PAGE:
A research team has uncovered new clues into the exotic behavior of unconventional superconductors – devices that efficiently carry electrical current with zero resistance in ways that defy our previous understanding of physics.
"The hope is that our work may lead to a better understanding of superconductivity, which could find applications in next-gen energy storage, supercomputing, and magnetic levitating trains," said first author Nikola Maksimovic, a graduate student researcher in Berkeley Lab's Materials Sciences Division and UC Berkeley's Physics Department.
The work could also help researchers design more powerful superconducting materials by tuning their chemical makeup at the atomic level. The team, led by Lawrence Berkeley National Laboratory (Berkeley Lab) in collaboration with UC Berkeley, reported their findings in the journal Science.
Conventional superconducting materials like lead or tin become superconducting at temperatures close to zero on the Kelvin scale, or minus 523.4 degrees Fahrenheit. But some unconventional superconductors like cuprates, a type of ceramic metal containing copper and oxygen, somehow become superconducting at relatively high temperatures near or above 100 Kelvin (minus 280 degrees Fahrenheit).
For decades, researchers have struggled to understand how superconducting cuprates work, in part because cuprates are difficult to grow without defects. What's more is their powerful superconductivity is challenging to switch off – like a race car that keeps on going, even when it's in neutral. Scientists therefore need a tool to help them understand how superconductivity evolves from different phases at the atomic level, and which formulations have the most potential for real-world applications.
So for the current study, a research team led by James Analytis focused on a material made of cerium-cobalt-indium5 (CeCoIn5) that could mimic a cuprate system. Analytis is a faculty scientist and co-investigator in the Quantum Materials program in Berkeley Lab's Materials Sciences Division, which provided the funding for this work. He is also a physics professor at UC Berkeley.
To some, CeCoIn5 might seem like an unlikely model to study superconducting cuprates. CeCoIn5 contains neither copper nor oxygen, after all. But despite their differences, cuprates and CeCoIn5 share some key traits: They are both unconventional superconductors with electron density or "spatial symmetry" patterns resembling a four-leaf clover. Such spatial symmetry is like a map highlighting which parts of the superconductor are most densely populated by electrons.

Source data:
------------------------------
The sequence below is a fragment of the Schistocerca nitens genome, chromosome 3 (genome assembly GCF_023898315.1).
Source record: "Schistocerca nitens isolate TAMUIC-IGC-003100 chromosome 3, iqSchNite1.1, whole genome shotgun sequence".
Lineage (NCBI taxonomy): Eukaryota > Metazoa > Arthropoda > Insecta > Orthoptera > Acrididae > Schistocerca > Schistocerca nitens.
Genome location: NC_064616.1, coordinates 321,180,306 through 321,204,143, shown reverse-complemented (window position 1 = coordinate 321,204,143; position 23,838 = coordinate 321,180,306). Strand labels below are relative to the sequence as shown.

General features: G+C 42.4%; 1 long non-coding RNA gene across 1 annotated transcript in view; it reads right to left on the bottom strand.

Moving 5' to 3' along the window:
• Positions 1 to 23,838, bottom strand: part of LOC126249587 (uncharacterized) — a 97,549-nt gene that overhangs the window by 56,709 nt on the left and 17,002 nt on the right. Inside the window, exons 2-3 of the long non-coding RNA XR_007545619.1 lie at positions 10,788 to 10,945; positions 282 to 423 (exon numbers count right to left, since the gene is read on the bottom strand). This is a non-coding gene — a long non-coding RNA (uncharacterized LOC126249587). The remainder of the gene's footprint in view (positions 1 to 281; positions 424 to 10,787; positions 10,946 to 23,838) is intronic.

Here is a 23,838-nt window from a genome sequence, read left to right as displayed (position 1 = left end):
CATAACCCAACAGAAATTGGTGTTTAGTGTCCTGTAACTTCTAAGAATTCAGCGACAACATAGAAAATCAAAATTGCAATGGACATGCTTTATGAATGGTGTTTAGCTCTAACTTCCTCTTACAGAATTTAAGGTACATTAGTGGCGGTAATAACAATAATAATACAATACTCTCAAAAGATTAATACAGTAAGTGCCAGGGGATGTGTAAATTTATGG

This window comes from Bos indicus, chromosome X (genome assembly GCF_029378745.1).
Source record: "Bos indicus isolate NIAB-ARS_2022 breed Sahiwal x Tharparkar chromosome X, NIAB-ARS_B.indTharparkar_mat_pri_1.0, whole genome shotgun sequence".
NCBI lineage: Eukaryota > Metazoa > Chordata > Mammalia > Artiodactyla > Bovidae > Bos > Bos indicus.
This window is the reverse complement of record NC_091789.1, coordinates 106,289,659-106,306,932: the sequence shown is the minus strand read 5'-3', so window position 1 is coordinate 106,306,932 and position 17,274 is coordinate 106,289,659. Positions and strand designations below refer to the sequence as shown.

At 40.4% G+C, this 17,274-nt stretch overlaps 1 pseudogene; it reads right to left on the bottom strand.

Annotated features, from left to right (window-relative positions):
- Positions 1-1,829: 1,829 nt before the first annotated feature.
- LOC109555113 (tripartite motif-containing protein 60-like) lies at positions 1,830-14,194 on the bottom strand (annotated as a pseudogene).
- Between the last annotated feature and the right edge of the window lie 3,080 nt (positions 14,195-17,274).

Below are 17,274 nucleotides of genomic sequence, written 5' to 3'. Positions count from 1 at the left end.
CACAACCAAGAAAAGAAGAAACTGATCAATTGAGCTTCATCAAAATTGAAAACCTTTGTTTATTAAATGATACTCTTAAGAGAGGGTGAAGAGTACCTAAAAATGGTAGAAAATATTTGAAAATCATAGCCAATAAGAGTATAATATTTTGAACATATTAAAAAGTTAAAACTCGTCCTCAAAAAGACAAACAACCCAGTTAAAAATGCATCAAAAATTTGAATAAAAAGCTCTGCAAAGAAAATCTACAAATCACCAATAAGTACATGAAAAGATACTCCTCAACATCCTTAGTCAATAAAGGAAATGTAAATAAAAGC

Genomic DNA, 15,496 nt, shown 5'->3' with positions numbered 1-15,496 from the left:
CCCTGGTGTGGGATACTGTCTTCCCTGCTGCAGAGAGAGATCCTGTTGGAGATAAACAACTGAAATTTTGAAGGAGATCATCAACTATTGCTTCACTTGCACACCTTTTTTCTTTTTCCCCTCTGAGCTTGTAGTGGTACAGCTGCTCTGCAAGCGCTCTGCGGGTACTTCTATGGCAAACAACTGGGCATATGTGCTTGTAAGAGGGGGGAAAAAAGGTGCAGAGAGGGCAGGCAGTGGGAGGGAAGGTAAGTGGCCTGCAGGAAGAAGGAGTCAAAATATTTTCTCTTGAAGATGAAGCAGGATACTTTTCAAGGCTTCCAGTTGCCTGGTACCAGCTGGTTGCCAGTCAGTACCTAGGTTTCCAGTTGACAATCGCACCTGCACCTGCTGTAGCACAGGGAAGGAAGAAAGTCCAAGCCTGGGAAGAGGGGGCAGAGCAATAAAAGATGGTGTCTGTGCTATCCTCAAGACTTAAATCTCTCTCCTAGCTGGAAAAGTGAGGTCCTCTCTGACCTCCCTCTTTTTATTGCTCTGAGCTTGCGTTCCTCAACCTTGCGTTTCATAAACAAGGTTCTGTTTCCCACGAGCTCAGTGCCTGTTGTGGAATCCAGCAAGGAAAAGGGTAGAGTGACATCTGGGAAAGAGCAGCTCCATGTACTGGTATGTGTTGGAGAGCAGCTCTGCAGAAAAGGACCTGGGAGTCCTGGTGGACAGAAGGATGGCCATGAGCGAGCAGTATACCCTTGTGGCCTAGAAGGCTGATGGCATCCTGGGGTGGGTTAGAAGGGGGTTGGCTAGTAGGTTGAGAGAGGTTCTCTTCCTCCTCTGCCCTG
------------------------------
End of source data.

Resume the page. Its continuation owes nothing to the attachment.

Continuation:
The team also knew from other studies that the superconducting state in CeCoIn5 could be switched on and off with powerful magnets that are currently available in the laboratory, whereas the requisite magnetic fields needed to modulate cuprates far exceed those of even the most sophisticated techniques.
Turning off the superconducting state in CeCoIn5, the team reasoned, would allow them to "look under the hood," and study how the material's electrons behave in a normal, non-superconducting state. Since cuprates and CeCoIn5 share similar electronic density patterns, the team inferred that studying CeCoIn5 in all its different phases could provide important new clues into the origins of cuprates' superconducting capabilities.
"CeCoIn5 is a very useful model system. It's an unconventional superconductor whose properties are very accessible to experimental techniques at high magnetic fields, some of which are not possible in cuprates," said first author Nikola Maksimovic, a graduate student researcher in Berkeley Lab's Materials Sciences Division and the Analytis lab in UC Berkeley's Physics Department.
To begin testing the material as a potential cuprate model, the researchers grew more than a dozen single-crystals of CeCoIn5 at their Materials Sciences Division lab, and then fabricated experimental devices from those crystals at the Molecular Foundry's National Center for Electron Microscopy facility.
They tuned some of the CeCoIn5 crystals to the magnetic state by replacing a few indium atoms with cadmium, and tuned other samples to the superconducting state by replacing indium with tin.
Maksimovic measured the electron density of these materials at the National High Magnetic Field Laboratory's Pulsed Field Facility at Los Alamos National Laboratory using magnetic fields of up to 75 tesla, which is about 1.5 million times stronger than the Earth's magnetic field.
Then, a team led by Alessandra Lanzara used spectroscopic techniques at Berkeley Lab's Advanced Light Source to image the CeCoIn5 crystals' electronic energy structure as a function of chemical composition. Lanzara is a senior faculty scientist and co-investigator in the Quantum Materials program in Berkeley Lab's Materials Sciences Division and a UC Berkeley physics professor.
Much to their surprise, the researchers found that in chemical compositions where the superconductivity is strongest, the number of free electrons jumps from a small value to a large value, signifying that the material is at a transition point. (A free electron is an electron that is not permanently bound to an atom.) The researchers attributed this transition to the behavior of electrons associated with the cerium atoms.
"There are only a few materials where such a transition is suspected to occur. We have some of the clearest evidence that it actually does, and that's pretty exciting," Maksimovic said.
In future studies, the researchers plan to investigate how the transition in CeCoIn5 applies to other unconventional superconductors like cuprates. They also plan to investigate how the transition in CeCoIn5 may affect other physical properties of the material such as thermal conductivity.